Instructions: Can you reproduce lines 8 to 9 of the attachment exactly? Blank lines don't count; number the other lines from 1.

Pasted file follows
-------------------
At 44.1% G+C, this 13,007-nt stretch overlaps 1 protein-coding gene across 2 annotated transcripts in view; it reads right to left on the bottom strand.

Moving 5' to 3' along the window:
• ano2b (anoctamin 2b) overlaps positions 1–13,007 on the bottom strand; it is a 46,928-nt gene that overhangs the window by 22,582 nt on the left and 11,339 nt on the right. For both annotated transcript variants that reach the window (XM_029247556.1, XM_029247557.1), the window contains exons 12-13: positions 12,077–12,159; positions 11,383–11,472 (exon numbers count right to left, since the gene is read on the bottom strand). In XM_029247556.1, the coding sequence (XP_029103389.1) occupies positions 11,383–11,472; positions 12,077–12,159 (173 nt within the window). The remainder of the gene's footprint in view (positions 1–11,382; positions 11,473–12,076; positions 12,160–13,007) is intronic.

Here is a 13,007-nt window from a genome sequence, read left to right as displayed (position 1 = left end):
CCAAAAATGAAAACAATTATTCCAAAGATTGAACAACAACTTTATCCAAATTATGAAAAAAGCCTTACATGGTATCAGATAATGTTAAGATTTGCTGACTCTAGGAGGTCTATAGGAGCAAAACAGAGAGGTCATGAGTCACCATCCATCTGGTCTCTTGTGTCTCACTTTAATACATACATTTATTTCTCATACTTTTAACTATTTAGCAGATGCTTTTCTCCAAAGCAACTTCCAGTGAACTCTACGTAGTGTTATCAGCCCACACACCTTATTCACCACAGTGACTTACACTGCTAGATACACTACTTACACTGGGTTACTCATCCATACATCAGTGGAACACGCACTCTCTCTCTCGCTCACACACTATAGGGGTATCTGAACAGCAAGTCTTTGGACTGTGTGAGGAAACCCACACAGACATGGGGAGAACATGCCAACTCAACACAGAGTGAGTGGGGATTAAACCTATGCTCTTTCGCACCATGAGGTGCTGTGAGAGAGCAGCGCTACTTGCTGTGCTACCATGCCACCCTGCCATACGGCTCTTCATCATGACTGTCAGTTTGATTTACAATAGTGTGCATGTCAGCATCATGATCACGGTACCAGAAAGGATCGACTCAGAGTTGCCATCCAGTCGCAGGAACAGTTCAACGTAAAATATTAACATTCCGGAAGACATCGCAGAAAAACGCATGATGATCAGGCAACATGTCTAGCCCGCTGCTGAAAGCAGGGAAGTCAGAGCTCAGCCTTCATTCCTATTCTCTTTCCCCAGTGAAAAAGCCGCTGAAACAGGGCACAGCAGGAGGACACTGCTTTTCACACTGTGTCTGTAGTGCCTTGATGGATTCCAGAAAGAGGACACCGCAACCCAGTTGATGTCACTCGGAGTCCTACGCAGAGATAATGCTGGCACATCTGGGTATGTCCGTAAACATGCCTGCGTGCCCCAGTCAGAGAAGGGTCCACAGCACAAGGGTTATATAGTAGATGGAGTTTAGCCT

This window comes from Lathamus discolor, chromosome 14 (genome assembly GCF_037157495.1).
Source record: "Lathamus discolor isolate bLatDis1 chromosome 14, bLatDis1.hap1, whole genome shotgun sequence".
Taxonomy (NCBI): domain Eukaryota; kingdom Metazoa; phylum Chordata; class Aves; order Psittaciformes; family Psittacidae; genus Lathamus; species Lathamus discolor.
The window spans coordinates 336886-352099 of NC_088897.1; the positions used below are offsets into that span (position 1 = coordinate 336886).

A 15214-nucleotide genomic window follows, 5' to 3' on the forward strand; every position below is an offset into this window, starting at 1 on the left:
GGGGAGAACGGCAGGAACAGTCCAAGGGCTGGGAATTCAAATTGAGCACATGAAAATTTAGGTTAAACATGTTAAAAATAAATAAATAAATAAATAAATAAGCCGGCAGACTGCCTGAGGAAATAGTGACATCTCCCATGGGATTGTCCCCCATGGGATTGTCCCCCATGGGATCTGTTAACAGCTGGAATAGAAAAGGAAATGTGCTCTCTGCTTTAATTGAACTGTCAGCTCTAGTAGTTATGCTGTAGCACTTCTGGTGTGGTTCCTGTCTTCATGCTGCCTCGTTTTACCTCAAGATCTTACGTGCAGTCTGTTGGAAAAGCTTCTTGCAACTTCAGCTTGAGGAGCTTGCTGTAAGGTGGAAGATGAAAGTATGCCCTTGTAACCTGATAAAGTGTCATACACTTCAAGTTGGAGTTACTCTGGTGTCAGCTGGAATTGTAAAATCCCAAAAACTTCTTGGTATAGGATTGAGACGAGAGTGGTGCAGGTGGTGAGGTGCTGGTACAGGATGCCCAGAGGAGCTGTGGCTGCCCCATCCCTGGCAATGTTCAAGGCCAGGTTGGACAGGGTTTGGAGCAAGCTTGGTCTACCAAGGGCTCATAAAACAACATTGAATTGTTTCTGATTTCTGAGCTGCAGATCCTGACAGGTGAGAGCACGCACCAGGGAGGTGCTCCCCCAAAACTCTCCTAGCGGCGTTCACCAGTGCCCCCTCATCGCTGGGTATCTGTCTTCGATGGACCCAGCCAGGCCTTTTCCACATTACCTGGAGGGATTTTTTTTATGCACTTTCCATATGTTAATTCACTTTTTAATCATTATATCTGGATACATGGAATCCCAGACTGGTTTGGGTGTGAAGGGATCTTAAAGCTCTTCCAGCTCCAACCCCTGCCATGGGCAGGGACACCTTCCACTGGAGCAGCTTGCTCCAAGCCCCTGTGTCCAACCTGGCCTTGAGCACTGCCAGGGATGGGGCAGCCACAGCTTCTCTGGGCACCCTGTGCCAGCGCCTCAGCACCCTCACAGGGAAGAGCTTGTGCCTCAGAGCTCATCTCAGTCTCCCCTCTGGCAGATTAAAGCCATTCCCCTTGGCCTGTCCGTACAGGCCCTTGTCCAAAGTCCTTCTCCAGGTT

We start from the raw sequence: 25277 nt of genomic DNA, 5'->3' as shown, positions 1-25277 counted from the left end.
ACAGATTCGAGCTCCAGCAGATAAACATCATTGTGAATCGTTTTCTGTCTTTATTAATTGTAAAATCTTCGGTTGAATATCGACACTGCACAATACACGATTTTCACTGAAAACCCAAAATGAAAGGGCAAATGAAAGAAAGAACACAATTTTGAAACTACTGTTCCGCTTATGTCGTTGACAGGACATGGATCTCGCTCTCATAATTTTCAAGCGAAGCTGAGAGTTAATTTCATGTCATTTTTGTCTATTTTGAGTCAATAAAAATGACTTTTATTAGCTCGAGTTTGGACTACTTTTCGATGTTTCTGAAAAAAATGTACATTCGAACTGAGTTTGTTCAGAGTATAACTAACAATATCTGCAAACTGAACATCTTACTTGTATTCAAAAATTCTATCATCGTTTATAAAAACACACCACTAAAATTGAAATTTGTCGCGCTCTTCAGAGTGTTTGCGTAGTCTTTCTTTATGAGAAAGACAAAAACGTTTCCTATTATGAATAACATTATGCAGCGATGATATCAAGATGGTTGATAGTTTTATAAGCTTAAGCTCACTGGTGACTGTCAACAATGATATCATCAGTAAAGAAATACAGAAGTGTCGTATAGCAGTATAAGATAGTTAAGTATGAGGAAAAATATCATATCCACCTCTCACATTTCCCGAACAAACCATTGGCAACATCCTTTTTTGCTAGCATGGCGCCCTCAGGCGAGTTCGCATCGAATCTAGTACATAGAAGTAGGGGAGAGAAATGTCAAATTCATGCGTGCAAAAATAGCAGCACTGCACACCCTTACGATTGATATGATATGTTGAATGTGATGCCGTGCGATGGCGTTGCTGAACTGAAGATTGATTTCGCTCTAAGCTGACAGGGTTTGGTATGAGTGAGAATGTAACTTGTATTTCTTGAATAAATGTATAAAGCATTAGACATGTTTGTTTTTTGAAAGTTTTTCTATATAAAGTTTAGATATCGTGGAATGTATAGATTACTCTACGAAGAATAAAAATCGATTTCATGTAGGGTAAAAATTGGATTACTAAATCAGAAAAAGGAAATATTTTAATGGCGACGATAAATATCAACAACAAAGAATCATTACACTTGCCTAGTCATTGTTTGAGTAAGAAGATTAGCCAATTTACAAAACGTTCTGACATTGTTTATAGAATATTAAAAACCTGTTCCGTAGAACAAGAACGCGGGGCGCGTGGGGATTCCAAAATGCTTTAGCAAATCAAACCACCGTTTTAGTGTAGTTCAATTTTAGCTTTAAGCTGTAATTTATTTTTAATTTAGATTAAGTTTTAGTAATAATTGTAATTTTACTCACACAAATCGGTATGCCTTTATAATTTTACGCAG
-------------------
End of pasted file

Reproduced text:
Taxonomy (NCBI): domain Eukaryota; kingdom Metazoa; phylum Chordata; class Aves; order Psittaciformes; family Psittacidae; genus Lathamus; species Lathamus discolor.
The window spans coordinates 336886-352099 of NC_088897.1; the positions used below are offsets into that span (position 1 = coordinate 336886).